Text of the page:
If you hang with us long enough talking about church-type-things, you will come to know that we have difficulty with a popular responsive declaration:
God is good (all the time).
All the time (God is good).
It's one of those things that some folks love to say and hear. And we believe that our human ability to comprehend God is far too limited to say those words aloud without profound discussion about their Truth. We are aware of the many folks sitting in the average worship service who have no ability to affirm such an idea. (Our discomfort with this phrase is connected to the phrase "everything happens for a reason" when people attribute it to God.....thus implying murders, earthquakes, and cancer are intentional movements of God....some shit just happens...but that is for another discussion).
When we profess that God is omnipresent, omniscient and omnipotent, somewhere in there, we have to acknowledge that we cannot even begin to understand God. Describing God as Good falls short if we do not share the breadth of understanding of how our human minds limit that descriptor.
This Sunday is Trinity Sunday, a "feast day" of the church. As protestants, we're not very good at observing feast days...but if we pause and reflect, this might be one of those days, like Pentecost, to pause and let out a little bit of an astonished gasp. God is pretty amazing - more complicated than we can fully understand. Last week we celebrated the "birth of the church," as the Holy Spirit came crashing into Jerusalem igniting believers. On Trinity Sunday, we reflect on the complexity of God - the interrelated balance of a God in three "forms" - Father, Spirit, Son; Creator, Redeemer, Sustainer; Goodness, Love, Wisdom. Our very humanness limits our ability to describe this God and our work, in many ways it is to know in our core even what we cannot begin to describe.
Our readings this week open up this question about God's nature. In the Hebrew scripture, Isaiah describes an experience of call with God. The prophet sees an amazing vision of God on a throne, attended by Seraphs. Isaiah hears the praise offered by the Seraphs, confesses his unworthiness, experiences a ritual cleansing as his mouth is touched by hot coals, and receives a call to be sent out in God's name. This is a form that our worship can take on Sunday mornings. Here on Trinity Sunday, pay special attention to the words that the prophet uses to describe his experience. Amazing, unfamiliar, astounding beasts attend to the LORD whose hem literally fills the Temple. The very vision highlights the prophet's own smallness, unworthiness. And yet, he is called. Even though he cannot begin to understand all that he sees, he recognizes his role when he is called. Have you received such a call?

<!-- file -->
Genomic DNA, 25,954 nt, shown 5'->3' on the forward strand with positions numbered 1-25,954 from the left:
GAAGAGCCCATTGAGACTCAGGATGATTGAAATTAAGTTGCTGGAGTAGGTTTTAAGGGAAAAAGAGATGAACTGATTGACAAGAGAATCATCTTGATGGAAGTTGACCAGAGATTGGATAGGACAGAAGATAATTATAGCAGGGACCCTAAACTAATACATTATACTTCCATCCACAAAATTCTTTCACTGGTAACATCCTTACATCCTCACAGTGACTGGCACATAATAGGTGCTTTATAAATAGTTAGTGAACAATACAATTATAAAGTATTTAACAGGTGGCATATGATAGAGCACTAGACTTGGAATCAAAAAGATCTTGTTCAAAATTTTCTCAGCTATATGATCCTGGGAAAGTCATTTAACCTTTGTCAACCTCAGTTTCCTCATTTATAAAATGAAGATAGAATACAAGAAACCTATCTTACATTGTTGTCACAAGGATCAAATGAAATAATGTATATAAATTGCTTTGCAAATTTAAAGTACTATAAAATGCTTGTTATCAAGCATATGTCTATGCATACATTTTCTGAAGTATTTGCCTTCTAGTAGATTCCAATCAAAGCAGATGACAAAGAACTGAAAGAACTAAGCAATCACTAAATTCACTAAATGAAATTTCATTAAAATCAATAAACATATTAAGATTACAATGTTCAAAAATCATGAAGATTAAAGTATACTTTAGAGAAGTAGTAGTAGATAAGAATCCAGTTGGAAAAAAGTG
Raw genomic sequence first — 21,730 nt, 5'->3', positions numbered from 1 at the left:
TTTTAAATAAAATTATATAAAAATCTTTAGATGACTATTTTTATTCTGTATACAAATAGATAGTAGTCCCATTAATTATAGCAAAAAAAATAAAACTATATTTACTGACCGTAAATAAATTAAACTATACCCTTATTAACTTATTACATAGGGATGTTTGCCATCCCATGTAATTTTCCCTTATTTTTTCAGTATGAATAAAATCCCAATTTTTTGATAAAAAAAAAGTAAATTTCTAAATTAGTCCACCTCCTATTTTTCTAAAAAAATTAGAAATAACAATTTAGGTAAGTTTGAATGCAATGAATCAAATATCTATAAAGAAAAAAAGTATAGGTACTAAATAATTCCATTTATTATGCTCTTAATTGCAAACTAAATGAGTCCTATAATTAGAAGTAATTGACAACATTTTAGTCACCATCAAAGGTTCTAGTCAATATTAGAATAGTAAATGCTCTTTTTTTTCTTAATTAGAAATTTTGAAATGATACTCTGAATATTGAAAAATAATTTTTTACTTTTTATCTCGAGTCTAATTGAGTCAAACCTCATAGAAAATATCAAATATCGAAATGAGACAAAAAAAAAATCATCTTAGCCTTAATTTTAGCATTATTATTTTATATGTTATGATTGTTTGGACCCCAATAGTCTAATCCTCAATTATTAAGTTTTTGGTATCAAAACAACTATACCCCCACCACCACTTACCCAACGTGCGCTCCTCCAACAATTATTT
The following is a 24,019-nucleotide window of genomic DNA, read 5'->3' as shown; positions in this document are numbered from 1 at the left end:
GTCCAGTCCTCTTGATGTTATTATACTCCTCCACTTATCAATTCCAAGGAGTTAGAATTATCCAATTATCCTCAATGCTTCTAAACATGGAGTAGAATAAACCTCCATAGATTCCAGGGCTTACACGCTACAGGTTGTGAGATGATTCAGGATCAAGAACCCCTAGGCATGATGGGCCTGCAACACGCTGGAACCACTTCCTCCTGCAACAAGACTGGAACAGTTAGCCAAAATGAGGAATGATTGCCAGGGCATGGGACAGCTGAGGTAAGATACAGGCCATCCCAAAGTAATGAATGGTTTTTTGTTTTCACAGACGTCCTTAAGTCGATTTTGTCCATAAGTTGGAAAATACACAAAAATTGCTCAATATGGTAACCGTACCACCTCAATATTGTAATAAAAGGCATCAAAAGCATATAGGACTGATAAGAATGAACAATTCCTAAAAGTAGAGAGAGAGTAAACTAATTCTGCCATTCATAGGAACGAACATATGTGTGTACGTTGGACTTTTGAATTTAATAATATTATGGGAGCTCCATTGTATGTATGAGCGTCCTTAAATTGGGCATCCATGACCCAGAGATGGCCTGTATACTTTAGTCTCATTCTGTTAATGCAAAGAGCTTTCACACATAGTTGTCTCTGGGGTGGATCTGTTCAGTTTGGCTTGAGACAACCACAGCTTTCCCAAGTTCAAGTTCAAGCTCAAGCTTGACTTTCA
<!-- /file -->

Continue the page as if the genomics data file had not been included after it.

The Psalmist describes an awesome God above all things--words like glory, strength, splendor, majesty. This is praise for a truly awe-inspiring God.
In his letter to the church at Rome, Paul encourages the community to live according the the Spirit, not the flesh. In our rational, logical world, this can feel like a call to accept the limits of rational thinking. But Paul alludes to those moments in our life when no human power will pull us out of the depths and we cry out to God. Has that happened to you? In those moments, we are relying on our deepest soul-beliefs. Do we have the commitment to live in that deep soul-belief when we are not in crisis?
Finally, John's gospel describes an encounter by the cover of night a meeting between Jesus and Nicodemus. Nicodemus is a pharisee...and it seems that he is intrigued by evidence of Jesus' divinity. He seems to "know" at a cellular level that there is something remarkable about this "man." But Nicodemus' earthly understanding is limiting his ability to accept that a "man" can be "divine." He's really befuddled by this notion of being "born" again. Get out of your head, Nicodemus! Jesus isn't talking about the physical birth that we can all access in our rational rolodex. Nope - this is a different kind of birth. And Jesus tries to explain how God has sent him into the world out of love for that very world. Hard stuff to wrap our minds around.
We're not suggesting that we check our brains at the door when we consider God. But we do need to confess the limits of our humanity if we embrace the full divinity of God - embodied in the three in one. We need to fully engage our minds and spirits as we consider who we are and who God might be.
God, protect us from ourselves.
Forgive us when we make mindless statements.
Forgive us when we claim to know more than we do.
Guide us away from wounding others with our less than thoughtful beliefs.
Help us as we attempt to be present with who we are and what we really know.
Help us to trust that we are loved and we are enough just as we are.